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Coca-Cola bottlers Philippines, Inc.

vs Court of Appeals
GR No. 110295
October 18, 1993


In January 1989, the Coca-Cola Bottlers Philippines, Inc. Sales Force Union-
PTGWO (UNION) filed a Notice of Strike with the National Conciliation and Mediation
Board raising certain issues for conciliation. As a result of said dispute, the UNION
staged a strike.

Subsequently, the Board succeeded in making the parties agree to a voluntary
settlement of the case via a Memorandum of Agreement signed by them on February 9,

The Company shall grant to all those covered by the Bargaining Unit represented
by the Union an amount equivalent 50% of their average commission for the last six

The union hereby acknowledges that the granting of a Christmas bonus is purely
a Management prerogative and as such, in determining the amount thereof the same is
solely a discretion of Management. The parties however agree that henceforth
whenever Management exercises this prerogative, the same shall include the average
commission for the last six months prior to the grant.

Since then, the management granted to each covered employee every December
of the year a certain percentage of his basic pay and an amount equivalent to 50% of
his average commission for the last six months prior to the grant. However, in
December 1999, the respondent granted a fixed amount of P4,000.00 only, eliminating
thereby the said 50% employees average commission for the last six months for
members of the union. Thus, claiming the same as violation of the MOA, the union
submitted its grievance to the respondent. No settlement was reached hence, the case
was then referred to a Panel of Voluntary Arbitrators.

The Union asseverates that the grant of the additional 50% of the average
commission has become a practice since 1989 and has ripened into a contractual
obligation. On the other hand, the respondent company countered that in 1999 it
suffered its worst financial performance in its history; that its sales volume was 20%
behind plan and 10% below the sales in 1998, as a result, it suffered an abnormal loss
of P2,500,000,000.00; that faced with tremendous losses, the management decided not
to grant bonuses to its employees in 1999; that through Memorandum 99010 dated
December 14, 1999, its President, Mr. Peter Baker explained to the employees the
companys financial situation and the decision not to grant bonuses; that in the same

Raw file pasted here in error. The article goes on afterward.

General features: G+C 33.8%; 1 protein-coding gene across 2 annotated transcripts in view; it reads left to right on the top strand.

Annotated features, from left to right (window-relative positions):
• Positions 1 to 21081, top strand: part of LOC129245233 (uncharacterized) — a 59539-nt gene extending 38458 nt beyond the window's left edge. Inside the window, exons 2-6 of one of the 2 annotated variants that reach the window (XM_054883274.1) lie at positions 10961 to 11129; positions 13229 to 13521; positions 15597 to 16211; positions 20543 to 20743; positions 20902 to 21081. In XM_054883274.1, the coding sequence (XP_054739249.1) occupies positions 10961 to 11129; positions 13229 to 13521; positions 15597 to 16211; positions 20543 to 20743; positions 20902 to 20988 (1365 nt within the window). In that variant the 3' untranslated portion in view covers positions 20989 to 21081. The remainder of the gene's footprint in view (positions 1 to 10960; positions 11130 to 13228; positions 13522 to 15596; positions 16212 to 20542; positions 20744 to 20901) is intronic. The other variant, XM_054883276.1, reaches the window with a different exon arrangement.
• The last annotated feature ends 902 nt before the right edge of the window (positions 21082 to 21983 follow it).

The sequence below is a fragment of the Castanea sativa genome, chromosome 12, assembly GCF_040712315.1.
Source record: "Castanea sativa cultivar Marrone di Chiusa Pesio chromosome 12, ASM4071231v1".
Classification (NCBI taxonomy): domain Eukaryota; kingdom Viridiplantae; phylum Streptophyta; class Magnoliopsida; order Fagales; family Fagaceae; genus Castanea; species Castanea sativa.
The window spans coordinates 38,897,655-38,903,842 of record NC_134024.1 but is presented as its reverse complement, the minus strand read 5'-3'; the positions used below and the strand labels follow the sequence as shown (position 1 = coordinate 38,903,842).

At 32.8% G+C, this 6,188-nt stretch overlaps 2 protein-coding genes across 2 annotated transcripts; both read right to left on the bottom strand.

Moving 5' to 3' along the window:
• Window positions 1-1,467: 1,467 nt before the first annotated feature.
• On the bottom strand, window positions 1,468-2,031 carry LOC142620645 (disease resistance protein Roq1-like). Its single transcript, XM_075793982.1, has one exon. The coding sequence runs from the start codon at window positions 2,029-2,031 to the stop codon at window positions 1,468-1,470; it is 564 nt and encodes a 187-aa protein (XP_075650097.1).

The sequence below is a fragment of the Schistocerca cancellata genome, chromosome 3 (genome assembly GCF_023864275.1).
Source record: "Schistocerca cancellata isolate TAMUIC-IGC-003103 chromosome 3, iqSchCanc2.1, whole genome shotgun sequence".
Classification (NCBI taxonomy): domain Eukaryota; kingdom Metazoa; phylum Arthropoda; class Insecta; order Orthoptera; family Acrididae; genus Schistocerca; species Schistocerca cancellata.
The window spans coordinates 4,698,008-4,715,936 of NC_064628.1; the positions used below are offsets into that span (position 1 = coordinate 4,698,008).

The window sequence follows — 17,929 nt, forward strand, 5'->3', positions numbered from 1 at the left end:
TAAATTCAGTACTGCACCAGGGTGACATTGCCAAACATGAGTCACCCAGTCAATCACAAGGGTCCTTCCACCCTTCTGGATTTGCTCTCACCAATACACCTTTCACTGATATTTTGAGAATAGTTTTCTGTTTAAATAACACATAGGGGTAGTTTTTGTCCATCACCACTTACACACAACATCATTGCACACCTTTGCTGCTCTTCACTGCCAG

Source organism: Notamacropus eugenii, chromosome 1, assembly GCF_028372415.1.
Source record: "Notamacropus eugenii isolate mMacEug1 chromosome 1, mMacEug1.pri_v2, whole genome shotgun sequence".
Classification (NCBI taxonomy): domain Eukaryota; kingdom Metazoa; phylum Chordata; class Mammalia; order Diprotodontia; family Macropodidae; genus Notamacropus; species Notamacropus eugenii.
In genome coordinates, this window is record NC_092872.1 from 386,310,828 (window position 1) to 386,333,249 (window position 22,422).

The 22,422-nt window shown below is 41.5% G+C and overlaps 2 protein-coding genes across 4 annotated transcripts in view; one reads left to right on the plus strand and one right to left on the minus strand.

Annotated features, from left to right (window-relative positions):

memo however, the company granted a special ex gratia payment P4,000.00 to all its
permanent employees.

After hearing and the submission of evidence and position papers, the Arbitration
Panel composed of Apron Mangabat and Noel Sanchez, as chairman and member,
respectively, denied petitioners claim and declared that the P4,000.00 given as ex
gratia is not a bonus, while Arnel Dolendo, another member dissented.

A copy of this Decision dated January 21, 2001 was received by petitioners
counsel on February 20, 2001. It was only signed by the Chairman of the Panel, Mr.
Apron Mangabat, and one of its members, Atty. Noel Sanchez and not by Atty. Arnel
Dolendo. Petitioners claim that because the Panels decision without such dissenting
and separate opinion attached thereto makes the decision incomplete and prematurely

On March 12, 2001, petitioner filed a motion for reconsideration of the January
21, 2001 Decision. On May 30, 2001, the Panel denied petitioners motion for
reconsideration. A copy of the Order of denial was received by petitioner on July 9,
2001. By virtue thereof, petitioner filed a Petition for Review before the Court of
Appeals on July 24, 2001.

The Court of Appeals ruled that the P4,000.00 special ex gratia payment is a
Christmas bonus, hence, petitioners members are entitled to the additional 50%
average commission but dismissed the petition on the ground that petitioners motion
for reconsideration dated March 12, 2001 of the Decision of the Panel that was
originally received on 20 February 2001 was filed out of time; hence, the said Decision
already became final and executory after ten calendar days from receipt of the copy of
the Decision by the parties pursuant to Article 262-A of the Labor Code.


The issue in this case is whether or not the Court of Appeals committed a
reversible error when it dismissed the petition on mere technicality contrary to settled
jurisprudence, after favorably ruling on the merits in favor of petitioner.


In the present case case, the Decision of the Panel was in the form of a dismissal
of petitioners complaint. Naturally, this dismissal was contained in the main decision
and not in the dissenting opinion. Thus, under Section 6, Rule VII of the same
guidelines implementing Article 262-A of the Labor Code, this Decision, as a matter of
course, would become final and executory after ten calendar days from receipt of
copies of the decision by the parties even without receipt of the dissenting opinion
unless, in the meantime, a motion for reconsideration or a petition for review to the
Court of Appeals under Rule 43 of the Rules of Court is filed within the same 10-day
period. As correctly pointed out by the Court of Appeals, a dissenting opinion is not
binding on the parties as it is a mere expression of the individual view of the dissenting
member from the conclusion held by the majority of the Court. The petition has been
denied for lack of merit with costs against the petitioner.


The cause of action in the case at bar is found on quasi-delict under Article 1146
of the CC which prescribes in four years and not on breach of warranty under article
1562 of the same code. This is supported by the allegations in the complaint which
makes reference to the reckless and negligent manufacture of "adulterated food items
intended to be sold for public consumption."